Meet the Sheep

Apr 04, 2012 · 5 mins read
Meet the Sheep

I thought I would take a moment to formally introduce the newest additions to our little homestead. A few months ago, we purchased four Romney ewes (girl sheep). The Romney breed is a dual purpose sheep, meaning that it is good for both meat and wool. Our hope is to raise the lambs for our meat needs with the possibility of selling some as well. We will also be shearing the sheep about every 9 months. We’re planning on selling some wool and keeping some for our (read: my) knitting or felting needs. Yep, I’m learning to knit and felt so I’m anticipating big things in the future!

So, without any further delay, let the introductions begin.

Meet Alice.

A six year old Romney ewe just purchased for our small homestead flock

Alice is six years old and a little on the small side. She is named Alice after the small version of Alice In Wonderland. She is the most friendly and bravest of the older ewes. Because they were a little thin when we got them, we’ve been giving them a mixture of corn, oats and alfalfa pellets. This will also help prepare their bodies for pregnancy (although soon we will slowly wean them off it until they are 100% grass-fed). As soon as we walk out into the barnyard, up runs Alice, sniffing at our hands, just waiting for a treat.

And this is Eleanor, named after the first lady Eleanor Roosevelt.

A two year old Romney ewe just purchased for our small homestead flockEleanor is the two year old daughter of Alice. So even though Alice is small, she has “full sized” babies without any problems. Eleanor is the most skiddish of the four. She was the last one to start eating out of our hands and the first one to run if someone moves a little too fast. I guess her unease around people is why she hid in the barn when her previous owners had the wool shearers stop by. As you can see, she still has all her wool because no one noticed her missing until after the shearer was gone. (We’re just leaving her like this for now and shear her in the spring with the rest of the sheep.)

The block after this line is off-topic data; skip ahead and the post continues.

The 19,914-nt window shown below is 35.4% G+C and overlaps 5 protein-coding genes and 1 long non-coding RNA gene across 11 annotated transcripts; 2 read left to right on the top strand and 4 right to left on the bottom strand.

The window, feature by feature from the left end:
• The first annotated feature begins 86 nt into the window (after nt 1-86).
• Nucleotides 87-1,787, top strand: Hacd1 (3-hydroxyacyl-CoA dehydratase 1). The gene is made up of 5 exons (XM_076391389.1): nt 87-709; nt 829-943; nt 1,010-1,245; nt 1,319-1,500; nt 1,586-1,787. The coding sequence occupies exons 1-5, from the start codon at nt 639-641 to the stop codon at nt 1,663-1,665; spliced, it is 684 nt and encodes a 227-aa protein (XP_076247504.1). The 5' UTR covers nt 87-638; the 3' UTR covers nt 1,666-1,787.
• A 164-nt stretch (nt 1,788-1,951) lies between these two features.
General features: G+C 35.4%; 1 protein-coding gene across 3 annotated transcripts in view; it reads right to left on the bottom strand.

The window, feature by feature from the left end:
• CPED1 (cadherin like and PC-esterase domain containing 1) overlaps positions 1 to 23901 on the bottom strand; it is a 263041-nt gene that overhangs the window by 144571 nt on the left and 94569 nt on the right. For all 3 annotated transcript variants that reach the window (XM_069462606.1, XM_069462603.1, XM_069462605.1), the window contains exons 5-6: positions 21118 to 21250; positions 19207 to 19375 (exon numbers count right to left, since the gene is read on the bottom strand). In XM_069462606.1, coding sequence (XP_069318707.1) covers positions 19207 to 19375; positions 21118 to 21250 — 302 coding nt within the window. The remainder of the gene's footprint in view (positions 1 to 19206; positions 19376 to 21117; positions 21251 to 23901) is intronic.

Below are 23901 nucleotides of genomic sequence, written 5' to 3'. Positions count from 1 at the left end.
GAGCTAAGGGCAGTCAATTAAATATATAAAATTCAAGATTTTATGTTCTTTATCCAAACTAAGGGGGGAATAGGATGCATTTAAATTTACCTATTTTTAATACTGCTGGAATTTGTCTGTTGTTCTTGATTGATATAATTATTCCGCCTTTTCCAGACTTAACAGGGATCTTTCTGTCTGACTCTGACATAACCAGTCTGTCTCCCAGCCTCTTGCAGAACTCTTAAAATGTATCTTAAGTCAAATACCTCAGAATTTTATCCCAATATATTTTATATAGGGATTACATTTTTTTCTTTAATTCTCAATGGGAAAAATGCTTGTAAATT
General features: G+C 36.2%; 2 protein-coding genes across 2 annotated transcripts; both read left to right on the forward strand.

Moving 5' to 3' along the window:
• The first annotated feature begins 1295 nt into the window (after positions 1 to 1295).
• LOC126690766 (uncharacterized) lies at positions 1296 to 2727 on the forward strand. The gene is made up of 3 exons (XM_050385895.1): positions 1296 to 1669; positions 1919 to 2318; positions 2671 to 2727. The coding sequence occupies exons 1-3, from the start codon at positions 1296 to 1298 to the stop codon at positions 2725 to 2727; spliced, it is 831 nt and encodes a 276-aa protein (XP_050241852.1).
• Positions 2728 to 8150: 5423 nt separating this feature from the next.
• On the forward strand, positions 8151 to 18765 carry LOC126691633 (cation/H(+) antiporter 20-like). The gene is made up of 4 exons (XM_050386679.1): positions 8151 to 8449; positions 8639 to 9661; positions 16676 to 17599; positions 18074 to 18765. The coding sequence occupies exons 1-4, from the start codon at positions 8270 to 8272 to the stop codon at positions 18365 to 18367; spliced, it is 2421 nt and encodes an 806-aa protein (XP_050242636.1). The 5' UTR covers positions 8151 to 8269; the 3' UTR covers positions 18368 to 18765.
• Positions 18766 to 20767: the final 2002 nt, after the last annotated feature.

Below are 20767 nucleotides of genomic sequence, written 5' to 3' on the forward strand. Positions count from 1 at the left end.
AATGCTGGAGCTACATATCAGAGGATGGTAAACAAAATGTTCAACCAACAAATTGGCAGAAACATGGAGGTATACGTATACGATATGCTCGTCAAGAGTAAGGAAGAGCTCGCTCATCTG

Next is Molly.

A four year old Romney ewe just purchased for our small homestead flockShe is named after the Unsinkable Molly Brown because, as they sun bleaches the black wool, the color changes to a rich, deep brown. Molly is four years old and is the biggest of the ewes. She’s more cautious than Alice but quickly gets over her fears for a handful of grain and alfalfa pellets.

So those are the three older ewes. Right now they are hanging out with this guy:

A meat breed ram used to breed our Romney ewesNow, the picture doesn’t do his size justice.

Perhaps this puts him into perspective a little better.

Our Romney ewe standing beside a meat breed ramYep, he’s a big guy but not too big for our ewes. He’s on loan to us from Josh’s co-worker to get the whole “ewes having babies” thing started. Since he came to us without a name, the kids dubbed him Ramsey. At first we were concerned that he would get overprotective of the ewes and therefore aggressive towards us but that hasn’t happened. He does herd them around some and is extremely cautious and skiddish of us but hasn’t acted aggressive at all (although we are constantly watching because you can never assume anything with animals). Having been here a month, we’re hoping Ramsey has done his job and will be going home soon.

And finally we have little Virginia, named after our home state.

A Romney lamb ewe just purchased for our small homestead flockVirginia is still a lamb. When she was born, her mother passed away so her owners bottle fed her. She is extremely friendly and loving. We weren’t originally going to buy her but she is just so darn cute. She is a little small but since we’ve gotten her she’s gotten as big as Alice so I think she will be just fine by the time she finishes growing. But because she is still young, we decided not to breed her this year. Let me tell you, separating Virginia from her herd has been hard, especially when the goats were gone from the farm. She was in the barn all alone. The poor baby just cried and cried (well, baaaa-ed and baaaa-ed) all day and night. She calmed down some once the goats got back and were quarantined in the barn (to stop any diseases they picked up at another farm from spreading onto ours). Now that the goats have the been given the all-clear, Virginia heads out to the pasture with them every day. She’s definitely the lowest animal in their herd but at least she’s got company. And once the ram leaves she’ll be back with her family again.

So that’s our little flock. At this point, we’re happy with four ewes but are considering buying a lamb ram this spring. We like the idea of being able to produce meat from start to finish right here on the homestead which means we need a boy for our girls. But we have a few months before we need to start thinking about that. Right now we’re just getting everyone settled in.